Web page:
In a lumbering courtroom thriller, criminal lawyer Joseph Antonelli becomes convinced that the murder of a US senator resulted from an international plot.
The facts of Senator Jeremy Fullerton’s murder seem simple enough. On a foggy night in San Francisco, Fullerton is found shot to death in his car. At the scene minutes after the murder, police spot black youth Jamaal Washington bolting from the car. They fire, nearly killing him, then find Fullerton’s wallet at his side. Yet when Antonelli hears Washington’s straightforward version of what happened, the lawyer believes the youth is innocent. Would that Buffa (The Judgment, 2001) were so direct as he brings Antonelli back to try another case. Buffa repeats details of subplots two and three times, turning the book into a tedious holding pattern. Fullerton’s widow insists her husband was the American Dream incarnate, even if he was having an affair with Ariella Goldman. The daughter of wealthy Lawrence Goldman, Ariella takes up Fullerton’s race for governor, a move that pleases Daddy just fine—he wants her to be president someday. Then, reaching into the thriller grab bag, Buffa brings on former KGB agent Andrei Bogdonovitch to whisper into Antonelli’s ear conspiracy theories linking Fullerton to the Soviets. This latter plotline becomes so plausible (though not involving) that when the trial starts, proceedings, focused on the night of the crime, lack whatever suspense they might have offered. Wedged into the narrative are frequent references to The Great Gatsby, the not too startling point being that people still sell their birthrights to get ahead. In a bid for grace and art, the closing paragraph makes a bold, embarrassing allusion to Gatsby: “I stood for a while at the water’s edge. . . staring out across the water at the city, shimmering in the night, drawing everything toward it.”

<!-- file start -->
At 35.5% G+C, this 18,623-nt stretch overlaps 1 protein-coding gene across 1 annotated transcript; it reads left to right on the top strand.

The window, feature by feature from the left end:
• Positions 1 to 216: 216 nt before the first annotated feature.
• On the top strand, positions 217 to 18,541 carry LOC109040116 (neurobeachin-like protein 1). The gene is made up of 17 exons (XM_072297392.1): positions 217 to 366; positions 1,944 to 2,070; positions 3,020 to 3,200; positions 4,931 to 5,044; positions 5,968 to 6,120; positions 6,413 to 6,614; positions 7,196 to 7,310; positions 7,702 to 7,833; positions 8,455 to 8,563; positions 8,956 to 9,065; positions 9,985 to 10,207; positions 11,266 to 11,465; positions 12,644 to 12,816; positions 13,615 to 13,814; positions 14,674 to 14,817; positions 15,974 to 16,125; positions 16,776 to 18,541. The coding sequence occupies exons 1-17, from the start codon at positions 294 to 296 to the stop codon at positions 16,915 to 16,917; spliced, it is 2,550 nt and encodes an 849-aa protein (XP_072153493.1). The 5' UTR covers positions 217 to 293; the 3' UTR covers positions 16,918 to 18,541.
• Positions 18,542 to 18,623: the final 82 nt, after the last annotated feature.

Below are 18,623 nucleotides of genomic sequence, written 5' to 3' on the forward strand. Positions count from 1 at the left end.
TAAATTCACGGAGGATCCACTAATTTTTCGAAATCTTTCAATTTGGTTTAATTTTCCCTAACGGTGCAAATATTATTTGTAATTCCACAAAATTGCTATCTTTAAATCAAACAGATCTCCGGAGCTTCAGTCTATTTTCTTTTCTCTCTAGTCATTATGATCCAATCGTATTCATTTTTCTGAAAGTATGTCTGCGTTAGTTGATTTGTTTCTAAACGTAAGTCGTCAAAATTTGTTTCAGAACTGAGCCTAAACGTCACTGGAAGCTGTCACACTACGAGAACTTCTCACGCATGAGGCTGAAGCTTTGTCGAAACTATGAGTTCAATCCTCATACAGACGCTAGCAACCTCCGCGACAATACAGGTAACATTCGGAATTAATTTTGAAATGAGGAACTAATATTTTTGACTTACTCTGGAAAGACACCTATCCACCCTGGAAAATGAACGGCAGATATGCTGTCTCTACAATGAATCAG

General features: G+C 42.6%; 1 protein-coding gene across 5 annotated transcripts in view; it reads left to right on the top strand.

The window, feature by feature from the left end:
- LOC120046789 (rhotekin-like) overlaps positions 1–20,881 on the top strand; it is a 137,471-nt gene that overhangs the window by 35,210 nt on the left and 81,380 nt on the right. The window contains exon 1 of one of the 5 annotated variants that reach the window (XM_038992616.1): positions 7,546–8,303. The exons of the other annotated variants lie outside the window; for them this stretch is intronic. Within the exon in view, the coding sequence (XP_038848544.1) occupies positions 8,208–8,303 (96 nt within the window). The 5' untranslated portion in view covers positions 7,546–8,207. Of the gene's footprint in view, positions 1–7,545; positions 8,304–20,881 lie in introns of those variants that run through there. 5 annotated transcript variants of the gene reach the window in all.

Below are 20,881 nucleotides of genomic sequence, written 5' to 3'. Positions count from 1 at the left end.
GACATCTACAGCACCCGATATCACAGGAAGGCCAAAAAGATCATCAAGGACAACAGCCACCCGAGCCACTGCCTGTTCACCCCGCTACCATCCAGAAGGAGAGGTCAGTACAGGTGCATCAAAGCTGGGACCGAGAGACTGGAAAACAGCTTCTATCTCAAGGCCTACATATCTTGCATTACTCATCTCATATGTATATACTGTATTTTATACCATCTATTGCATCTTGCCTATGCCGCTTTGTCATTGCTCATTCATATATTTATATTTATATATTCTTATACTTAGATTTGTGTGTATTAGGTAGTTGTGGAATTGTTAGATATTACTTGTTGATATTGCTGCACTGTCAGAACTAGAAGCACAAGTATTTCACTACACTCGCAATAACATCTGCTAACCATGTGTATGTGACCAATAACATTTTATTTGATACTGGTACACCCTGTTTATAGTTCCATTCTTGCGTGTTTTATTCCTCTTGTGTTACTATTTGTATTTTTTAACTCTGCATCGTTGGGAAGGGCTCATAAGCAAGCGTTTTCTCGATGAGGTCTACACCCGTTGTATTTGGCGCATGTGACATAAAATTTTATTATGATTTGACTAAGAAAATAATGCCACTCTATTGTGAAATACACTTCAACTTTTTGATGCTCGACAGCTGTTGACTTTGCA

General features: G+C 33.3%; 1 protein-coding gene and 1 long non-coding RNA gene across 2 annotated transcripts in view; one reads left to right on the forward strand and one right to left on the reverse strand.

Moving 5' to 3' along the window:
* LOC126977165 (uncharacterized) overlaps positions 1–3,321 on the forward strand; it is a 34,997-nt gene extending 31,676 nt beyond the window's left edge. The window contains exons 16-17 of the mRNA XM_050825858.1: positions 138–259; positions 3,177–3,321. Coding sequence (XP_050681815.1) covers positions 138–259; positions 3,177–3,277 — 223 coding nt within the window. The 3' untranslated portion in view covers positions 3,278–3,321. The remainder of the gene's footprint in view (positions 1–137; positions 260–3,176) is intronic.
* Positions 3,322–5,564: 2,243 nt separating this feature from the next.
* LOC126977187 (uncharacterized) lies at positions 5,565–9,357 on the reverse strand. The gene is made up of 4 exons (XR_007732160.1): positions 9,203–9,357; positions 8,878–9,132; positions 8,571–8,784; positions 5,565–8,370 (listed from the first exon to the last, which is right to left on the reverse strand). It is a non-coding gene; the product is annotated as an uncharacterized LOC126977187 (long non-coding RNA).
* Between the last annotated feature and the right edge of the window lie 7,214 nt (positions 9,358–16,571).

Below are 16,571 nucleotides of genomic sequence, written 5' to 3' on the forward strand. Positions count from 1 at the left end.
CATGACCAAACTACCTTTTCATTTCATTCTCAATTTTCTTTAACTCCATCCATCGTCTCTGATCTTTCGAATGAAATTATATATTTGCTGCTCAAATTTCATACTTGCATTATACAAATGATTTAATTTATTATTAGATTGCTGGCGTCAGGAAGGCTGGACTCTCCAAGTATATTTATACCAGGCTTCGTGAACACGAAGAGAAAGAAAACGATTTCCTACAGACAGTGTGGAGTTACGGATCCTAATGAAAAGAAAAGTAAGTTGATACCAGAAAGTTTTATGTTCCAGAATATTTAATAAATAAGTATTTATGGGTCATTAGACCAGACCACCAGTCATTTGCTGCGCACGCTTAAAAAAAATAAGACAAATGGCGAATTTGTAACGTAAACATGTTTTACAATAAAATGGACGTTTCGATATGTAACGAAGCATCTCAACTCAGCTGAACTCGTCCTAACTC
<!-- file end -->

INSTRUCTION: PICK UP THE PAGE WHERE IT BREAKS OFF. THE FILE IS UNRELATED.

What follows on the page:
Not all legal thrillers have the sound of money.